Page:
Environmental Impacts of Genetically Engineered Crops


 

By Ian Teñido

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In terms of time, Genetic Engineering is a very recent concept in science. Gates (1996) defines it as involving the direct manipulation of an organism’s genome through the use of biotechnology. This technology alters the chemical makeup of cells, effectively aiming to bring out more advantageous and admiring qualities within an organism. The technology was first tried in the early 1970s and as such, there are numerous known and unknown problems that continue to plague the same innovation. Given that humans are used to the ecological settings, biodiversity, and organic existence, the risks involving the health of humans, the societies, and the environment at large remain the largest concerns standing in the way of this innovation.

Some countries like the U.S. have allowed GMOs to be cultured and introduced in the market while some other countries are still skeptical about attempting this new technology. From an environmentalist point of view, however, there are vital questions that must be answered in order to universally accept Genetic Engineering as the solution to the food crisis in the world as well as the solution to high poverty indices in countries such as in the Sub-Saharan region.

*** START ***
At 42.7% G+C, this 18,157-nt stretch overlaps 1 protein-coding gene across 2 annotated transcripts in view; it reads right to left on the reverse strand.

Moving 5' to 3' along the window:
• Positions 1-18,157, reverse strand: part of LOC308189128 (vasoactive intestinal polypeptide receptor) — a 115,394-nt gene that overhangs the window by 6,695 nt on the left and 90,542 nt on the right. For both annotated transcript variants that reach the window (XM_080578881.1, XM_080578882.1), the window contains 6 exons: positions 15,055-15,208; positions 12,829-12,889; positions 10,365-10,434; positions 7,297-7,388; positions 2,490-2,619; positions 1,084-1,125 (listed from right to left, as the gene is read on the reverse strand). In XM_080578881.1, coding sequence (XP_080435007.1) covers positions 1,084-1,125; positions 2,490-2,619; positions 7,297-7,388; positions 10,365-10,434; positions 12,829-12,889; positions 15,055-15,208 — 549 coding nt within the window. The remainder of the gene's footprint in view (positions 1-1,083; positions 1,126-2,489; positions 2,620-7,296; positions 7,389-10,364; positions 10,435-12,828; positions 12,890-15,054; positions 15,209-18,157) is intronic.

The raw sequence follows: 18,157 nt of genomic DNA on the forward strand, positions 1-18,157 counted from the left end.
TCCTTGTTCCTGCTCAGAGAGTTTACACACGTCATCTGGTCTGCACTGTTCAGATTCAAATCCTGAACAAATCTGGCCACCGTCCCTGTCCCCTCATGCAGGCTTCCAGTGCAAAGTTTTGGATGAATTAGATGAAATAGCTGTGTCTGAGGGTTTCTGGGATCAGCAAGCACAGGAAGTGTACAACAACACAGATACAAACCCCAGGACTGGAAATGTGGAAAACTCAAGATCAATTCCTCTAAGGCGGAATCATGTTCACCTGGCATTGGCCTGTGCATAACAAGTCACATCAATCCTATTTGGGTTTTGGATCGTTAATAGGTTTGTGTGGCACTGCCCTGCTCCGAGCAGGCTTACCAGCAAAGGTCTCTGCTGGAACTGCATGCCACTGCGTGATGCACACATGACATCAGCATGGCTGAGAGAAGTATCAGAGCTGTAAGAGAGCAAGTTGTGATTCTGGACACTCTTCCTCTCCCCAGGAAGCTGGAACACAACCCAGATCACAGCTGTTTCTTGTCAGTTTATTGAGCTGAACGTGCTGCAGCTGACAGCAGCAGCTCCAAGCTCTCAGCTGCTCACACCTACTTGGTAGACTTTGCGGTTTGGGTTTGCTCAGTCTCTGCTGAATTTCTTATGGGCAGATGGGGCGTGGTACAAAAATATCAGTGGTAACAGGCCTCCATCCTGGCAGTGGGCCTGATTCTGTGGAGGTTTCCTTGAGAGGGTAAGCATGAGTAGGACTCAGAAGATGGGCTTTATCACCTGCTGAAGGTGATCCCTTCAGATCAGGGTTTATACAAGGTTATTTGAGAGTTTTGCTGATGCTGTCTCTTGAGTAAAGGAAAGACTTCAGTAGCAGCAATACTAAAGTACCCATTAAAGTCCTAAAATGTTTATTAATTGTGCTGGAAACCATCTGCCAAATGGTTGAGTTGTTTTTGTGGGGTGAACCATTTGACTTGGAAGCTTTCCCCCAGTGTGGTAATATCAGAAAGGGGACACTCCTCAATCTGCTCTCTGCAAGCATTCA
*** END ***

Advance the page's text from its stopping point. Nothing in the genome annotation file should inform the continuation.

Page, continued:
To date, it is undeniable that there are some notable benefits that genetic engineering has brought to the general public (Gates, 1996). For instance, the GMOs have been able to address the persistent concern of crop resistance to diseases and harsh conditions; this has led to an increased safety net in food security. However, there are also a number of damaging consequences it brings to the environment. Of these include health and ecological risks, a lack of biodiversity, an increase of insecticides and herbicides, and many others.

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In 2011, genetically modified crops were cultivated commercially in 29 countries. The United States led the way with 170.5 million acres of commercial genetically modified crops grown, while Brazil, Argentina, India, and Canada each grew more than 24.7 million acres.
-Alison Mackey/Discover Magazine

In fact, one cannot accurately predict the changes the genetically engineered species would make on the environment. Given the natural balance in nature, releasing these alien components into the environment might lead to a great natural imbalance which might start affecting the environment from the level of its building blocks all the way up to the food chain. From an ecological angle, we understand that a slight change (either removal or addition) in an ecological unit sets up a ripple of effects; in this case, negative effects or natural imbalance.

The effects of genetically engineered products on humans is manifold. Come to think of it, that genetic engineering employs a viral vector which carries a functional gene inside the human body is largely scintillating. I do not want to be a prophet of doom but when it comes to human lives, I can be a devil’s advocate… There is no clue from the scientific world where these functional genes are placed. Could it be that important genes in our bodies are being replaced?